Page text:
Capture of Wild Animals for the Pet Trade – Position Statement

November 14, 2012


The Canadian Veterinary Medical Association (CVMA) is opposed to the capture of wild animals to be kept or sold as pets. 
1. Exploitation of wildlife is a significant threat to global biodiversity. (1-5)
a. Millions of vertebrate and invertebrate species are captured and traded annually, with the vast majority of this trade being unregulated and illegal. 
b. Capture and removal of these animals for the pet trade often occurs in a void of knowledge with respect to each species’ population sustainability, and few initiatives exist to promote sustainability.
c. Some of these species are considered at risk of becoming endangered or extinct.
2. A large proportion (up to 80%) of wild animals captured for the pet trade are injured or die during capture and transportation. (2-4, 6-8)
a. The handling and transport conditions of captured animals often presents welfare and ethical concerns. 
b. Animals that survive capture and transport are often unable to acclimate to captivity.
c. Wild animals manifest a range of behaviours that assist them to adapt to their natural environment. They are often instinctively afraid of humans and other domestic animals, and will not adapt and become good companion animals. 
d. Information on the optimum care, behavioural needs, social structures, and nutrition of many wild animal species is not readily available. This leads to suboptimal care and premature death in captive settings.
3. Capture may involve extensive habitat destruction and indiscriminate injury or death of many non-target species (e.g., marine tropical fish and corals). (2,9)
a. Cyanide fishing is now recognized as a major factor leading to the destruction of coral reefs.
b. Residual cyanide is believed to contribute to high delayed mortality of marine fish. 
4. Unregulated global trade in wildlife may contribute to introduction of non-native invasive species and foreign animal diseases, with potentially significant economic and public health impact. (6,10,11) 
a. Little disease surveillance is conducted for legally imported non-agricultural animals. 
b. The process of importation and distribution often involves keeping animals at high density and in unnatural groupings of species, providing opportunities for cross-species transmission and amplification of known and unknown pathogens.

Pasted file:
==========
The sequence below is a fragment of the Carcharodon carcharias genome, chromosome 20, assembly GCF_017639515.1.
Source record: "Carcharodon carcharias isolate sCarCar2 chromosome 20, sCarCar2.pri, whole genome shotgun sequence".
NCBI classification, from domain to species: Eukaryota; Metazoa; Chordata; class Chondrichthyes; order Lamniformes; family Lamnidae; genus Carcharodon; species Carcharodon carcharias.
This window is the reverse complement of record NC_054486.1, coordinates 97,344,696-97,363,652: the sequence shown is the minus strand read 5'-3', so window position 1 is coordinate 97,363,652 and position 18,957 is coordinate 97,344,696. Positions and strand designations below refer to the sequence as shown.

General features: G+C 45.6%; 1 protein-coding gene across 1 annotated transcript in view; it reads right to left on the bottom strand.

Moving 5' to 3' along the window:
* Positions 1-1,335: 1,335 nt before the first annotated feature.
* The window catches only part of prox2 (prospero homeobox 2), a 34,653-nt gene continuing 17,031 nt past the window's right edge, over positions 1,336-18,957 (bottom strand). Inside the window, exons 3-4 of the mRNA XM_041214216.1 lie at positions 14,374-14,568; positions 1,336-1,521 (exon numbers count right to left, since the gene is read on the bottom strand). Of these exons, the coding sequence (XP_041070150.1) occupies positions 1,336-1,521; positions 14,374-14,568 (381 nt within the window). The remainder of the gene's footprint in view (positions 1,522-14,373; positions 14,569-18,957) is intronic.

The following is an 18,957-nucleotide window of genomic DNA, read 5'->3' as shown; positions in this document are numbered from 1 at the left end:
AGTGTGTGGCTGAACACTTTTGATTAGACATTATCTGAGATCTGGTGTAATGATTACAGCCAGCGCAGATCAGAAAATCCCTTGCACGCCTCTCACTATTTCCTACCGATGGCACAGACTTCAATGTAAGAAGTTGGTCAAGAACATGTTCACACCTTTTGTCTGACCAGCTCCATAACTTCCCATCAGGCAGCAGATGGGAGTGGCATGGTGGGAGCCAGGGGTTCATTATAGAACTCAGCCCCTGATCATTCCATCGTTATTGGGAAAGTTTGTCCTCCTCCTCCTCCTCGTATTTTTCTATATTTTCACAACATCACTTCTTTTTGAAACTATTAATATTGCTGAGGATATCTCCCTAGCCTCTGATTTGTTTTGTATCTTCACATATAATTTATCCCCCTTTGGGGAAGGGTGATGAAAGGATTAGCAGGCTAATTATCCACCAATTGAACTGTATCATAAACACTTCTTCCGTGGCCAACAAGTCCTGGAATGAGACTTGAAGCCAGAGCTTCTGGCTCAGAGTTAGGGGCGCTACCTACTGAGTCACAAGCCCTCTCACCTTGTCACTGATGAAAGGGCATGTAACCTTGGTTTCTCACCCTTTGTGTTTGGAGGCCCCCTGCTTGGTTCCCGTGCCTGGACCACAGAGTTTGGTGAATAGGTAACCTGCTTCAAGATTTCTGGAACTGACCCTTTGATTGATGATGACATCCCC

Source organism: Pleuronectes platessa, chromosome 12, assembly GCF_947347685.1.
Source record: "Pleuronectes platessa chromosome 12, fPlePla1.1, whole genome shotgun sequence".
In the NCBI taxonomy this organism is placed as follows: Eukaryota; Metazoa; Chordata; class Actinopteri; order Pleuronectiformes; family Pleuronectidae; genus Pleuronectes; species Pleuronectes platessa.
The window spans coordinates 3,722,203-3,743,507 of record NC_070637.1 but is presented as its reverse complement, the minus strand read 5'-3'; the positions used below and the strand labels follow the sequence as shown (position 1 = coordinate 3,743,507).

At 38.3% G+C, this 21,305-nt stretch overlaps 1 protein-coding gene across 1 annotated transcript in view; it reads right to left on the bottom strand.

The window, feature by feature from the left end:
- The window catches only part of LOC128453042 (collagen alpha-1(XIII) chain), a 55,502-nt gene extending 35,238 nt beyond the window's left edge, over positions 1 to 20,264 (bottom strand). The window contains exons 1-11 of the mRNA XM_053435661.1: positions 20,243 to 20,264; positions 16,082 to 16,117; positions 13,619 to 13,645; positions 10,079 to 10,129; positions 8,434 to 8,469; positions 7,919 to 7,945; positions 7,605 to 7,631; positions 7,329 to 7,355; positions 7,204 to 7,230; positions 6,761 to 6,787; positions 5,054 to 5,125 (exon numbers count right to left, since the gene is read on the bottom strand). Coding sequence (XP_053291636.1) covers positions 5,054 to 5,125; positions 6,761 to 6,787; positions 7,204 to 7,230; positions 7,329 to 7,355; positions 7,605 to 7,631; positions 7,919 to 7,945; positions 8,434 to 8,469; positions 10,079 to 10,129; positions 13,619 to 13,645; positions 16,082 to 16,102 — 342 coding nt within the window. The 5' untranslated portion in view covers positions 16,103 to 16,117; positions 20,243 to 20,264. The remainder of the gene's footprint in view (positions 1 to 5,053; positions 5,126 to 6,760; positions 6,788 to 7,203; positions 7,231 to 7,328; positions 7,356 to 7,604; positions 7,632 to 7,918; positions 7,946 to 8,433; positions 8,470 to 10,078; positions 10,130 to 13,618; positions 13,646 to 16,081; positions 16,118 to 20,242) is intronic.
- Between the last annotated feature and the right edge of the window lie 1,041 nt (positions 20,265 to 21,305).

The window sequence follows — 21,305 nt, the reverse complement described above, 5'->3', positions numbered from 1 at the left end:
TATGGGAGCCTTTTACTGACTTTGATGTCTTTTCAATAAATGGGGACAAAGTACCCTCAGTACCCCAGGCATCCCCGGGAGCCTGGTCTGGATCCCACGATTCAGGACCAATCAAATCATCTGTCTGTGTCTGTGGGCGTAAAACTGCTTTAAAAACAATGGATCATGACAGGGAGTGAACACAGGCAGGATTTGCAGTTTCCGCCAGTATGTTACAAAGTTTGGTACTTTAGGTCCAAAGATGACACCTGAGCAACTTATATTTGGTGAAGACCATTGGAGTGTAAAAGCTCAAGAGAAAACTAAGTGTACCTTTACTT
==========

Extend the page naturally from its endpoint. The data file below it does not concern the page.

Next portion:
c. The CVMA supports education of consumers about the negative impacts of exotic animal purchase.
d. The CVMA supports global efforts to combat illegal trade of wildlife through community education and capacity building with local people where these species are harvested, increased local research to better understand the effects of harvest on wild populations, and coordinated international regulations and enforcement.
  1. Herrera M, Hennessey B. Quantifying the illegal parrot trade in Santa Cruz de la Sierra, Bolivia, with emphasis on threatened species. Bird Conservation International. 2007;17: 295-300.
  2. Livengood EJ, Chapman FA. The ornamental fish trade: An introduction with perspectives for responsible aquarium fish ownership. FA124. 2007; Available at: Last accessed April 30, 2013.
  3. Natusch DJ, Lyons JA. Exploited for pets. The harvest and trade of amphibians and reptiles from Indonesian New Guinea. Biodiverity Conservation. 2012;21:2899-2911.
  4. Schlaepfer MA, Hoover G, Dodd CK.  Challenges in evaluating the impact of trade in amphibians and reptiles on wild populations. BioScience. 2005;55:256-264.
  5. Tlusty MF, Rhyne AL, Kaufman L, et al. Opportunities for public aquariums to increase the sustainability of the aquatic animal trade. Zoo Biology. 2012;00:1-19.
  6. Canadian Veterinary Medical Association. Keeping of Native or Exotic Wild Animals as Pets. 2011. Available at:
  7. Engebretson M. The welfare and suitability of parrots as companion animals: A review. Animal Welfare. 2006;15:263-276.
  8. Rosen GE, Smith KF. Summarizing the evidence on the international trade in illegal wildlife. Ecohealth. 2010;7:24-32.
  9. Rubec PJ, Cruz F, Pratt V, Oellers R, McCullough B, Lallo F. Cyanide-free net-caught fish for the marine aquarium trade. Aquarium Sciences and Conservation. 2001;3:37-51.
  10. Pavlin BI, Schloegel LM, Daszak P. Risk of importing zoonotic diseases through wildlife trade, United States. Emerging Infectious Diseases. 2009;15:1721-1726.
  11. Pearl MC. Wildlife trade: Threat to global health. Ecohealth. 2004;1:111-112.
(Revised November 2012)